As many of you probably already know, the HTML5 specification has a number of new structural elements whose intention is to add more semantic meaning to the content of a HTML document. One of the elements that some claim to be missing is a
main element that would indicate the main content of a document. This might be about to change.
Steve Faulkner of accessibility consultants The Paciello Group has written a HTML5 extension specification proposing a
main element to be added to HTML5.
Scooby Doo, where are you?
When repeatedly asked in the past about the need for an element that would identify a document’s main content, the former editor of the HTML5 specification, and current editor of HTML the living standard, Ian Hixie, claimed that it was unnecessary as the start of the main content can be deduced by eliminating all the other content that’s contained within elements such as
aside and so on. This has now become known (by a term originally coined by Bruce Lawson) as the “Scooby Doo Algorithm.”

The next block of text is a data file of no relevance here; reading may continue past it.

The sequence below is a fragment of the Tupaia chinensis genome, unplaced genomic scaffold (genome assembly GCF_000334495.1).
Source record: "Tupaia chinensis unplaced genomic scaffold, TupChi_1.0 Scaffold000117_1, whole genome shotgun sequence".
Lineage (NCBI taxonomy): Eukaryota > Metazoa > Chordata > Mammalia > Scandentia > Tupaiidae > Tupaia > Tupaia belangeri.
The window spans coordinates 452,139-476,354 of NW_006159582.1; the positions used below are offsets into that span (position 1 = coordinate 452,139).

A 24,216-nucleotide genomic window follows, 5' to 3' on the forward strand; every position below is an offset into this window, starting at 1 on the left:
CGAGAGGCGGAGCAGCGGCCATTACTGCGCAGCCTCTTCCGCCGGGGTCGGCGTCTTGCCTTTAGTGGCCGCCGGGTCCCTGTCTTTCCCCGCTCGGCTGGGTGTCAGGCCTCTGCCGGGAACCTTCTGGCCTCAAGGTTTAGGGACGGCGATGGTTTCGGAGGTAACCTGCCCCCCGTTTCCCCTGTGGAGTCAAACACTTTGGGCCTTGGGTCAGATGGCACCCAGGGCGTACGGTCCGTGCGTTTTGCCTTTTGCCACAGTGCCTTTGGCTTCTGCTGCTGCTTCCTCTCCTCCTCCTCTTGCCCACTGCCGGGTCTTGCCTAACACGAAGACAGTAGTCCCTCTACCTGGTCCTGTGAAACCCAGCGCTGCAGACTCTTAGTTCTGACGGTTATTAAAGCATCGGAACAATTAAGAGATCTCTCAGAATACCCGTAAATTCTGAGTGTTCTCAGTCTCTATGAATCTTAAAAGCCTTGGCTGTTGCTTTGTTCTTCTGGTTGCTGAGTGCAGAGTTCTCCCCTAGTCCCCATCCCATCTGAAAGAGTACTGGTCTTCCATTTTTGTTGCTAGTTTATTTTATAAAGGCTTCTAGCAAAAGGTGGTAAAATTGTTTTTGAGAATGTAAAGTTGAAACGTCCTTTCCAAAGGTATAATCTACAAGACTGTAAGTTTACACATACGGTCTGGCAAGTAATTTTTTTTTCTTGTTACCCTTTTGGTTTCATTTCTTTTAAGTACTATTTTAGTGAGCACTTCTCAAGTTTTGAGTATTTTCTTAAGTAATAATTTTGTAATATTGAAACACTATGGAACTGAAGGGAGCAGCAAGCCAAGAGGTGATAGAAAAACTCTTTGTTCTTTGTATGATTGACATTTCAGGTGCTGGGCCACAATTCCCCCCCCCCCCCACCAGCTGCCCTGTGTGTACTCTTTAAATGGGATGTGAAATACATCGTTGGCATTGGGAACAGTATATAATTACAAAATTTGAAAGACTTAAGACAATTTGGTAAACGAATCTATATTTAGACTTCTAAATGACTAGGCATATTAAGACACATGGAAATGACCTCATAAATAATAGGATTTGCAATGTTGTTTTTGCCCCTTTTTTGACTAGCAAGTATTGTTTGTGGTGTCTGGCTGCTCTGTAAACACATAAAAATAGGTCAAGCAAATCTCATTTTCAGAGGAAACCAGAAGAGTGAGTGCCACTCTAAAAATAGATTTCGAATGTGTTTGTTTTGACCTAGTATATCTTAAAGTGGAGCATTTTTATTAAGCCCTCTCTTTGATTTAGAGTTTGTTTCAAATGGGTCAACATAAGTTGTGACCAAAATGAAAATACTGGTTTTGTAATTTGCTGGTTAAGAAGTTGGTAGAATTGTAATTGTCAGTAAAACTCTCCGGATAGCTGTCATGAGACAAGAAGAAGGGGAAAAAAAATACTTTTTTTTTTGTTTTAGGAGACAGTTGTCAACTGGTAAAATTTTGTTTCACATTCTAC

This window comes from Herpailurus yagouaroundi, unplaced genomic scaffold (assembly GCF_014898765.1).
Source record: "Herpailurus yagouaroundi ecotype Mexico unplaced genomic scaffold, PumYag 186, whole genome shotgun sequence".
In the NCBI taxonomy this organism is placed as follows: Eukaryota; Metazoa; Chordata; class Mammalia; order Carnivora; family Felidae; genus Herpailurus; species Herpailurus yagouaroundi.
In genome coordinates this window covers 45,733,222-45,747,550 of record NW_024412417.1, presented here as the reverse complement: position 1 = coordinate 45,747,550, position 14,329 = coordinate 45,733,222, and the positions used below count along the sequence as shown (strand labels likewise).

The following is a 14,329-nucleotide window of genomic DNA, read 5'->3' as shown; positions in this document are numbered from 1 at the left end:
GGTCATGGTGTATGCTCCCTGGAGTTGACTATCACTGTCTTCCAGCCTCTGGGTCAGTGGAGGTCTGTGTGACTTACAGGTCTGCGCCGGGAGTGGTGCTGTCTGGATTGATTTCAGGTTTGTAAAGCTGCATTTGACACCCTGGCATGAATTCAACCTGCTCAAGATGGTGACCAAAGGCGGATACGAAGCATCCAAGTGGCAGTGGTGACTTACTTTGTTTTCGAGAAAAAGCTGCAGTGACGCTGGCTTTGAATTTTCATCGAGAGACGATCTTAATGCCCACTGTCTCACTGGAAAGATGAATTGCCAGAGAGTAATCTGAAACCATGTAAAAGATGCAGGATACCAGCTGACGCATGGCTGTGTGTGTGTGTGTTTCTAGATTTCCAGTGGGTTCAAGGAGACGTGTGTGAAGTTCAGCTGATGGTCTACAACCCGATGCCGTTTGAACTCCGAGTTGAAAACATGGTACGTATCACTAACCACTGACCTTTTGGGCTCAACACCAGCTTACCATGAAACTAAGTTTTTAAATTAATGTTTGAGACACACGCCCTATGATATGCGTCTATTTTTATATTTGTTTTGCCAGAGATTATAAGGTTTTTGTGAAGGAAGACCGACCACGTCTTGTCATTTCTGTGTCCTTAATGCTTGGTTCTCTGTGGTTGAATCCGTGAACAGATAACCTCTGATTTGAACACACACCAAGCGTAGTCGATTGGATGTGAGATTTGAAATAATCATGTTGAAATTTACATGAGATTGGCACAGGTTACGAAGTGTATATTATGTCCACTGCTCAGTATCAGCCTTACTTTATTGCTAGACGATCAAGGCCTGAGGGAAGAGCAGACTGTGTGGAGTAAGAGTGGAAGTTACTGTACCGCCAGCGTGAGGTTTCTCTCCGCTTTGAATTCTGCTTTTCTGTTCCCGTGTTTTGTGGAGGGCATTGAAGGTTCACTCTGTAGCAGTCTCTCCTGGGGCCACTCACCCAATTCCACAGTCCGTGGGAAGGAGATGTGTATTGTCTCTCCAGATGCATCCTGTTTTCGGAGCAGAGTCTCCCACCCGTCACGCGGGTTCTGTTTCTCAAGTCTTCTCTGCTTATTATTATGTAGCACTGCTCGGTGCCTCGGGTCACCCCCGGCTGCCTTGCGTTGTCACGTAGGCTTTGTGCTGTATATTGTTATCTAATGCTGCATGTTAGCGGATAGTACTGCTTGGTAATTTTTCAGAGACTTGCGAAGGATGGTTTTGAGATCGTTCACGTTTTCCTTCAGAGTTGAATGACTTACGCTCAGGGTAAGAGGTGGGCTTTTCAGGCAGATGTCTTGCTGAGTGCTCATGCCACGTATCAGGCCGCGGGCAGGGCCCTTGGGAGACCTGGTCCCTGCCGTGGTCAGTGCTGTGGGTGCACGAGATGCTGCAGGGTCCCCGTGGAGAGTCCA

In the past I was inclined to agree with this but after seeing how people have been using the new HTML5 elements, both when curating the HTML5 Gallery and viewing other site’s source code, the truth is that people are often not using these elements correctly and probably need any help they can get.
This in turn could mean that such a
main element would also be misused, but since, unlike
article, it’s meaning is quite clear and it is less likely to be a problem.
The existence of such an element itself would also aid accessibility, as the main content of a HTML document is easily identifiable by devices that needs to do so.
Personally I now feel that the addition of such an element would aid web authors who are laying out their content.
Such an element will lead to different interpretation of what is main content?
Some may decide that all their elements are main content and therefore will lump them into any
main element, whilst others may decide that all generic page headers, navigation, sidebars and footers are not main content and will therefore only enclose the page’s specific content within such a
Which is correct? Perhaps neither of them are. So despite me saying earlier on that the meaning of such an element is “quite clear”, perhaps it isn’t, although Faulkner’s extension specification mentioned above does give some good examples of how it should be used, it is still open to misuse and it no doubt will be, if it is implemented.
The W3C has issued a call for consensus to publish the main element specification as a first public working draft.